The Roman Baths

The Roman Baths

The Romans had it figured out from day one, which in this case is somewhere around 27 BCE. They believed that the basic principles of good health were exercise, good diet, bathing and massage, so they built community complexes providing those services.

These facilities weren’t just stand alone buildings with a few pools, they were giant megalithic structures sprawling over acres, big enough to accommodate hundreds, sometimes even thousands of bathers at a time. They housed fitness centers, bars, restaurants, and even had arenas for live performances. 

The majority of homes in ancient Rome lacked private bathing space, so heading to a public bathhouse was standard practice. They were accessible to everyone, from the lowest class to the highest, but that didn’t mean you couldn’t flaunt your wealth within the space. The richest bathers would sometimes rent or bring in personal slaves to watch over their things, would order food and drinks, get a massage, or hire a musician to entertain them. These were just upgrades to what was otherwise a very leveling social institution. The baths were a place to reconvene after a day’s work and converse with every age and sex in community. They were the heart of each community, and as the Roman Empire grew, their bathing practices spread around the globe.

The larger Roman bathhouse complexes were called a thermae, this word stems from the Greek word thermos, which means hot. The smaller Roman baths were referred to as balneae, from balaneion, which means bathing. The general set up was the same in each

First, you enter the palaestra, an open courtyard for light exercise, to maintain good health and work up a light sweat before the baths. The men ran, wrestled, or boxed, while the women partook in activities like yard games. Post exercise, bathers made their way to the apodyterium, which can be compared to an early locker room. Clothes were stashed in open shelves, where valuables were sometimes raided by thieves if there was no one there to keep them safe.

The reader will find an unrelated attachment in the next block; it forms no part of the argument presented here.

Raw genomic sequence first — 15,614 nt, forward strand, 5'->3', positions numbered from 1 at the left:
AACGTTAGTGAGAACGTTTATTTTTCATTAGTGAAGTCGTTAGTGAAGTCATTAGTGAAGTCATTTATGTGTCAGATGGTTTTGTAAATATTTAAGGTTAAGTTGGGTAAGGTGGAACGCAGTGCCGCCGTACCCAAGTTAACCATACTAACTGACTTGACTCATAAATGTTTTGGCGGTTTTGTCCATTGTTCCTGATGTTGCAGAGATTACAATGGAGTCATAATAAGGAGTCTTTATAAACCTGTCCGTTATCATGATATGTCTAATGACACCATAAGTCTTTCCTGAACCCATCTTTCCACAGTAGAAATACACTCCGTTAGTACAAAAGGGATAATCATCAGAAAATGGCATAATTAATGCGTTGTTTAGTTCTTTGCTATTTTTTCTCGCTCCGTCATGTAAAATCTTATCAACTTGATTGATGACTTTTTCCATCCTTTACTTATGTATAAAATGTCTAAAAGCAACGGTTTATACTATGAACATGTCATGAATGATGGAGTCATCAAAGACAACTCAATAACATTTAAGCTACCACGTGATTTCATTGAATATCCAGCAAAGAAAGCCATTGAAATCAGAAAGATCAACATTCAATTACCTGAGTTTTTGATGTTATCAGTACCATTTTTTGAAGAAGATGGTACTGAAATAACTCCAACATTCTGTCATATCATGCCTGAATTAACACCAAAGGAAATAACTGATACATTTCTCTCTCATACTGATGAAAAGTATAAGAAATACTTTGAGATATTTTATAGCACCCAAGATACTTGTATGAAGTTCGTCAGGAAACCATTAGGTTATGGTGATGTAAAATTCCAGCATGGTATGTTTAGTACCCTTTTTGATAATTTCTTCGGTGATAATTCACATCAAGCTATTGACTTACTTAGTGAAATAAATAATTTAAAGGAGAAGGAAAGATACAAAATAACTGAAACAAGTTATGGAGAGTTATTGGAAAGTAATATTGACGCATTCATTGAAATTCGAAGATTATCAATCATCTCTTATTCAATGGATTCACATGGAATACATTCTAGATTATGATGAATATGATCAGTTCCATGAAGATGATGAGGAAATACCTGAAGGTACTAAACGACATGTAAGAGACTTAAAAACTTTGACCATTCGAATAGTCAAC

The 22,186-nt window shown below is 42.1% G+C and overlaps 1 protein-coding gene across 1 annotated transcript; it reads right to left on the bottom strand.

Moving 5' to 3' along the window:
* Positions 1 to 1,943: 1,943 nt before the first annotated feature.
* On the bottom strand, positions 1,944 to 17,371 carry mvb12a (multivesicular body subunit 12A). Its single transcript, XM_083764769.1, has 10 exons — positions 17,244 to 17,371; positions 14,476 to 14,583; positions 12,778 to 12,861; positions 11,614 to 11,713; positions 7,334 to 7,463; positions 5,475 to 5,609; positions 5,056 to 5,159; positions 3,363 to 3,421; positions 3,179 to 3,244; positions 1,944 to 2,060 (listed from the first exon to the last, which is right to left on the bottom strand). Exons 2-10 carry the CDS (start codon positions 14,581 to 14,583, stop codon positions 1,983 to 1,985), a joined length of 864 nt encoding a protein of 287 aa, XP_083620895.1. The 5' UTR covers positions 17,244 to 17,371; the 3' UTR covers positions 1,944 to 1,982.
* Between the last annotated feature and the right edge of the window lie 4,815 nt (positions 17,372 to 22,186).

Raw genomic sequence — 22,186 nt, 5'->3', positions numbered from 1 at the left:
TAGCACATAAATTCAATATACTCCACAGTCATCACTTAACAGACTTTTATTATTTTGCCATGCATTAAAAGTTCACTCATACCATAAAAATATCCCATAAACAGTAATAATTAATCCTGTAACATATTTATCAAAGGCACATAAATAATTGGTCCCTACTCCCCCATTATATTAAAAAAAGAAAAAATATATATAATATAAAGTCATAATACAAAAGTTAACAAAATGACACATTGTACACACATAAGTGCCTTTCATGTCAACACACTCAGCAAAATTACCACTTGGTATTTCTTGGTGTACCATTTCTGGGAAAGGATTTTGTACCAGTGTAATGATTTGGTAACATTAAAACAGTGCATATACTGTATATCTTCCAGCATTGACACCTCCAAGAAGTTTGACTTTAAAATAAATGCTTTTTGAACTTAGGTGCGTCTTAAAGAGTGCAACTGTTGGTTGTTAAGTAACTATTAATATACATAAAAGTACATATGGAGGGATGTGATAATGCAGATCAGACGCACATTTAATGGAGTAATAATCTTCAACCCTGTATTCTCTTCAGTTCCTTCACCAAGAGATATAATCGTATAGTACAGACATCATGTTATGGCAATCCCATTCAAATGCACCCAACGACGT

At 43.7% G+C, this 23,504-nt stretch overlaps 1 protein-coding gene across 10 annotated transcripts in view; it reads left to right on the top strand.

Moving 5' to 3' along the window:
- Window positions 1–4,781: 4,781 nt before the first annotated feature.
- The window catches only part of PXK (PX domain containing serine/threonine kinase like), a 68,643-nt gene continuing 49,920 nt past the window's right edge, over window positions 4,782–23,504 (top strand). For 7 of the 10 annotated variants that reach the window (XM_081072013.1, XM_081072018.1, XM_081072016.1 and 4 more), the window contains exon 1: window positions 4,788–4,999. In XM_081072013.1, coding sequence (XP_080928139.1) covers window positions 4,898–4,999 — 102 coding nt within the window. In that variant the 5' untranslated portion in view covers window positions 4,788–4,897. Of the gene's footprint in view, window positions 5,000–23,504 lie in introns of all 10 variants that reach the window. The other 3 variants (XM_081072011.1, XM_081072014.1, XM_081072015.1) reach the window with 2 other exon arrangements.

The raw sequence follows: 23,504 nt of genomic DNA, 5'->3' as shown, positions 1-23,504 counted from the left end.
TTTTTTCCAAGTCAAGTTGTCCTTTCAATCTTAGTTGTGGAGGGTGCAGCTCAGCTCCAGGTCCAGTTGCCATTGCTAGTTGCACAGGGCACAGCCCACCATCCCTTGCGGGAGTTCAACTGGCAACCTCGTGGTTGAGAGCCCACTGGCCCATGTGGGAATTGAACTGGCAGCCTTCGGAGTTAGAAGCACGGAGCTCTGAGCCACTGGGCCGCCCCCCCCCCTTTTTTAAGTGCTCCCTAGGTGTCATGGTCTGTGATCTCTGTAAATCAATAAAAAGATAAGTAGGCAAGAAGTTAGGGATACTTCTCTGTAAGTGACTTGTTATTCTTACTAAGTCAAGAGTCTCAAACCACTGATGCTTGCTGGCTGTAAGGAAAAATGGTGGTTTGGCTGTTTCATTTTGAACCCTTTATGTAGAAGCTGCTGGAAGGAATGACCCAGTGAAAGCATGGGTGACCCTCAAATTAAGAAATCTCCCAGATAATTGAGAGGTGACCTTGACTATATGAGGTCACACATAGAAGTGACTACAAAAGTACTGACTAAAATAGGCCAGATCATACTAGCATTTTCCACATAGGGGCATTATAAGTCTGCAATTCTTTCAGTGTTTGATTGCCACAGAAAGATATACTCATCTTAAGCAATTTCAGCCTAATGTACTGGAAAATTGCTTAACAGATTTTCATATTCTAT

The first bath was the tepidarium. This lukewarm pool was used to cleanse oil, sweat, and dirt from the body. In all honesty, this water was disgusting. It wasn’t renewed very often, and at its warm temperature, it was a breeding ground for bacteria. The Romans understood that warm water had a therapeutic value, but also knew better than to enter the tepidarium with a fresh wound or they could get gangrene. Following the initial cleanse was the caldarium, the hottest room in the baths. The pool was heated by an underground furnace creating steamy air in the room with temperatures of over 100℉, which opened pores and restored the skin. Chances are that the floor of the caldarium was so hot that bathers had to wear some sort of shoe to protect their feet. Typically near the caldarium was the laconicum, a dry sweating room. Here bathers would work up an extreme sweat and detox the body. Bathers would cool themselves in the frigidarium, a cold pool to close the pores, invigorate, and refresh!

Where to go

  • For some historical immersion in perhaps an unexpected location, look no further than north east Algeria! To this day, Roman ruins give a glimpse into an ancient world. There are market squares, amphitheatres, and small villages that have weathered over centuries, but remain as a reminder of the rich history of an earlier era. In the town of Khenchela, there is a Roman bathhouse that is still being used roughly 2000 years after it’s construction. This place is open to locals and tourists alike, and the odds are that this is the most authentic Roman experience you could find in the modern era. There are no gimmicks and frills that you would find and a modern “spa,” simply pools ranging from cold to hot, where the community can come together and bathe.
  • For a “look, but don’t touch” kind of experience, visit the Roman Baths in Bath, England. No bathers allowed, but you are able to walk through one of the most effectively preserved ancient baths in the world. It’s a niche museum of Roman architecture, art, and society.
  • Obviously, in this day and age, bathing practices are not as rustic as they once were. If you’re interested in something big and modern, that feels a bit more like a resort vacation than blast from the past, visit Aquardens. Aquardens describes itself as a thermal water park. Yes they have the typical amenities that you may expect to find at a bathhouse, steam room, sauna, massage therapy, etc, but they also have an outdoor complex of pools and slides for kids. So if you’re traveling as a family, and looking for an experience everyone could enjoy, this is a good fit. 

What to do

Bathhouses were once fully nude, with a blend of gender segregation and communal space. Now, there is not one clear set of rules for Roman baths. With the Roman empire spread out across the globe, remaining customs and expectations are dependent on the local community more so than what was once the cultural norm. Our best advice is check out the policies of specific locations before arrival, but in general bring your swimsuit. If the space is mixed gender, you’ll most likely be expected to have a little modesty.

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